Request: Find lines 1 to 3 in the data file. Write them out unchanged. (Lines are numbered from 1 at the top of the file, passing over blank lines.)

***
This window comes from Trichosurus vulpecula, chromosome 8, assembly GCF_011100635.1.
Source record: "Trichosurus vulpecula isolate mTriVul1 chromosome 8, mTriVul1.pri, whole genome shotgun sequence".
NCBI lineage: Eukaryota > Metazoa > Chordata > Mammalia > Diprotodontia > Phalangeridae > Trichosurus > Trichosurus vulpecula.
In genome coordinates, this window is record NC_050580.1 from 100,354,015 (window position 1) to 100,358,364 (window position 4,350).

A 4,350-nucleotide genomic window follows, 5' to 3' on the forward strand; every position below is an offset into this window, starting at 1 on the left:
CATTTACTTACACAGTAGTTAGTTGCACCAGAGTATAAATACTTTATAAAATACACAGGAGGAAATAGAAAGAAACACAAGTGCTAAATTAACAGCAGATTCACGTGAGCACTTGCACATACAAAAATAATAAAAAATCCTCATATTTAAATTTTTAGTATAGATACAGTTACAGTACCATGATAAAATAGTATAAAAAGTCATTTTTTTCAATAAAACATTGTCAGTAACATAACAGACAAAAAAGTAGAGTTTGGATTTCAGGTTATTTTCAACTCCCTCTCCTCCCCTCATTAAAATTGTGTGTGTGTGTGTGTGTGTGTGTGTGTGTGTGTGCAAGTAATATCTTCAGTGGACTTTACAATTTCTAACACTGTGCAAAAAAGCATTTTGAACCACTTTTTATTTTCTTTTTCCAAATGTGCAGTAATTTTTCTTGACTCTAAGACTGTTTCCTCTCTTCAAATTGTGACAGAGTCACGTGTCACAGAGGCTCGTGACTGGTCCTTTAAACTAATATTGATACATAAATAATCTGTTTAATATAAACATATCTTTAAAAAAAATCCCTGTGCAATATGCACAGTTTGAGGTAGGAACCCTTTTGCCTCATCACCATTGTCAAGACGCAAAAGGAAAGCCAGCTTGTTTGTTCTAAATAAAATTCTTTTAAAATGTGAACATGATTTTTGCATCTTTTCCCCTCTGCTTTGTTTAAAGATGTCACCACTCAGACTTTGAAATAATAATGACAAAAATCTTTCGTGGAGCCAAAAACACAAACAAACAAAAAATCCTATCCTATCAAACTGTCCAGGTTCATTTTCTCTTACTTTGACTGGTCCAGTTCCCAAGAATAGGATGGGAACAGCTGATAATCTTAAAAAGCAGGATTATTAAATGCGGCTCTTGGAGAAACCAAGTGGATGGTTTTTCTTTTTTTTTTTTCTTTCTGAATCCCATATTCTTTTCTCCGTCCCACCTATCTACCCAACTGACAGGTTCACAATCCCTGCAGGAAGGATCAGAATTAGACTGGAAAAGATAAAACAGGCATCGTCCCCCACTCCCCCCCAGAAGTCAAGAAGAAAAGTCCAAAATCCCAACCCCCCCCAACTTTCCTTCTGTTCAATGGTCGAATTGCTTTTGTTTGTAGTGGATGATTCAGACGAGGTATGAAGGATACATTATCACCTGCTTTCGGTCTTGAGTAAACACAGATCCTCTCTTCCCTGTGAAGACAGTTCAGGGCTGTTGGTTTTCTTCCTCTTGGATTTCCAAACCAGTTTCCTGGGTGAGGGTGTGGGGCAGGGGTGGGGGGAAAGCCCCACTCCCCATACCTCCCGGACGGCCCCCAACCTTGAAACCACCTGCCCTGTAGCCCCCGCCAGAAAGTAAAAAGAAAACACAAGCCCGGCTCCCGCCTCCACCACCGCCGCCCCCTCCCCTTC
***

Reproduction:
This window comes from Trichosurus vulpecula, chromosome 8, assembly GCF_011100635.1.
Source record: "Trichosurus vulpecula isolate mTriVul1 chromosome 8, mTriVul1.pri, whole genome shotgun sequence".
NCBI lineage: Eukaryota > Metazoa > Chordata > Mammalia > Diprotodontia > Phalangeridae > Trichosurus > Trichosurus vulpecula.